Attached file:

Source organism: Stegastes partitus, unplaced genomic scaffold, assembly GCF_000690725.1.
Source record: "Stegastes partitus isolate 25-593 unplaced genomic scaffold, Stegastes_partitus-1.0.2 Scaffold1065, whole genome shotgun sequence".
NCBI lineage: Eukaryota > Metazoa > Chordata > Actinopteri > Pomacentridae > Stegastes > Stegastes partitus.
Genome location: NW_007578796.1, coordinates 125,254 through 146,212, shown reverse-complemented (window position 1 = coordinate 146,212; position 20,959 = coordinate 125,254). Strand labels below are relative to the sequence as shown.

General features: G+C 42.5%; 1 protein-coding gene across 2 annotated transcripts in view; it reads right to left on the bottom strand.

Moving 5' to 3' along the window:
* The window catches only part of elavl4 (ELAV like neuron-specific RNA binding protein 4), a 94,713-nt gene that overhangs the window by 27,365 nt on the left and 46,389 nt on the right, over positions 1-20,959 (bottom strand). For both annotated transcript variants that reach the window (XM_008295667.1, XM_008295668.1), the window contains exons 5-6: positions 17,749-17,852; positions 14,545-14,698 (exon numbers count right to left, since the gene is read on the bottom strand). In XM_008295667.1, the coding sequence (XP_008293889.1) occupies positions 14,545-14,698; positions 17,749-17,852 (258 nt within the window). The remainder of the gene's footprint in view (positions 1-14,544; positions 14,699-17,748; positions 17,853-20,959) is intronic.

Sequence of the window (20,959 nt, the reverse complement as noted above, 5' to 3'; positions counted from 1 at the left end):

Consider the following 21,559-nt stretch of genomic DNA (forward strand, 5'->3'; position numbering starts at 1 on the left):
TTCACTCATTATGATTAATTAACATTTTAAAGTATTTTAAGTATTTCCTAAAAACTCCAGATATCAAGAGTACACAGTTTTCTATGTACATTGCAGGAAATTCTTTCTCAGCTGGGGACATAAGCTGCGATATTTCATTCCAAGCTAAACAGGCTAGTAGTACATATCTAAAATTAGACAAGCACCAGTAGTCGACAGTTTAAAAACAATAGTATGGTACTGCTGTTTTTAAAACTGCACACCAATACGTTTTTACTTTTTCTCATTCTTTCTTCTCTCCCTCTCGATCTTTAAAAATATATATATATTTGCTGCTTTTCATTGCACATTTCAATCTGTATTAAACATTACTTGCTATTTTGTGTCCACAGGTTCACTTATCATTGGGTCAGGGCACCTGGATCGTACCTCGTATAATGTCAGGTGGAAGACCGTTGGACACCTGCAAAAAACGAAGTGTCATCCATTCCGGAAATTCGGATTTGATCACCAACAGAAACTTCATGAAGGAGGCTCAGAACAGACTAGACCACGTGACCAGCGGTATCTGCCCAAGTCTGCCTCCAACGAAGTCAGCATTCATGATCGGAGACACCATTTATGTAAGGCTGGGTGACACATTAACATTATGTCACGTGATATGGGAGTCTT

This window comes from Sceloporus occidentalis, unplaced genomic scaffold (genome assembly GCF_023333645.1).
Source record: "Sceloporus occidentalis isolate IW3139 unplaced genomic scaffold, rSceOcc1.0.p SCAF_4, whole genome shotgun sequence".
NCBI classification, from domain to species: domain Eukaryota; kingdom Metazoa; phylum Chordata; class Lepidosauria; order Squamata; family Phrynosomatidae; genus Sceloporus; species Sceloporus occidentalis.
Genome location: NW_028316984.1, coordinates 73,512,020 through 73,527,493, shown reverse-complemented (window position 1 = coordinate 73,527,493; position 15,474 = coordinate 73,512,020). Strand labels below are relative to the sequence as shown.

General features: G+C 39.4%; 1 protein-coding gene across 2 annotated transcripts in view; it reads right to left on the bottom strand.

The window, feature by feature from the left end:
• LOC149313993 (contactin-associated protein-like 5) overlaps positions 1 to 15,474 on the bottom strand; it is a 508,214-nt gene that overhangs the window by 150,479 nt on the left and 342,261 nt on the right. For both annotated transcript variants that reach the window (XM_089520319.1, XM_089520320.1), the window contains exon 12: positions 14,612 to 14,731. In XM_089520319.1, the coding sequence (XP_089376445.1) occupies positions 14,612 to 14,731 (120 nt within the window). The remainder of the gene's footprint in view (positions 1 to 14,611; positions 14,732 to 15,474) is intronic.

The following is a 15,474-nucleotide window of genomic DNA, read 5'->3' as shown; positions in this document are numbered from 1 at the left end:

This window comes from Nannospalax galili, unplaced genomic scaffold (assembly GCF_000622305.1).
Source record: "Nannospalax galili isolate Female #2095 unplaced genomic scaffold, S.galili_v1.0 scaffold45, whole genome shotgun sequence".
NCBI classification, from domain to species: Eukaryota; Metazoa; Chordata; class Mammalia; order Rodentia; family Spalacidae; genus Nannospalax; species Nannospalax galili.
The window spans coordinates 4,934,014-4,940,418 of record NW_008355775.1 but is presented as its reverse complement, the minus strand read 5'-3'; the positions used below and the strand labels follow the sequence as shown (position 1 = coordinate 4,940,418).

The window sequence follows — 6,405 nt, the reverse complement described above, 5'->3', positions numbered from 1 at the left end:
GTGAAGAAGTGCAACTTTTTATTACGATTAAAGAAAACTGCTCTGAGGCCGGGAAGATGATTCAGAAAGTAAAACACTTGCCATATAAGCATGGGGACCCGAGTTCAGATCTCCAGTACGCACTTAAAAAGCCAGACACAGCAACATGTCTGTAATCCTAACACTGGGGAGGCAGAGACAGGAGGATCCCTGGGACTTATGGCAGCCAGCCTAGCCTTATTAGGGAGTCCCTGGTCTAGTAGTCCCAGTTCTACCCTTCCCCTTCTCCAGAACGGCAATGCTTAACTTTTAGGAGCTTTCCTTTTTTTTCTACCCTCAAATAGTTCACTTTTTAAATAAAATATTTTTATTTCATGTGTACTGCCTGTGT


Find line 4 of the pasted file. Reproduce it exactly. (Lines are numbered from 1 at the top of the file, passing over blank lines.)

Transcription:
Genome location: NW_007578796.1, coordinates 125,254 through 146,212, shown reverse-complemented (window position 1 = coordinate 146,212; position 20,959 = coordinate 125,254). Strand labels below are relative to the sequence as shown.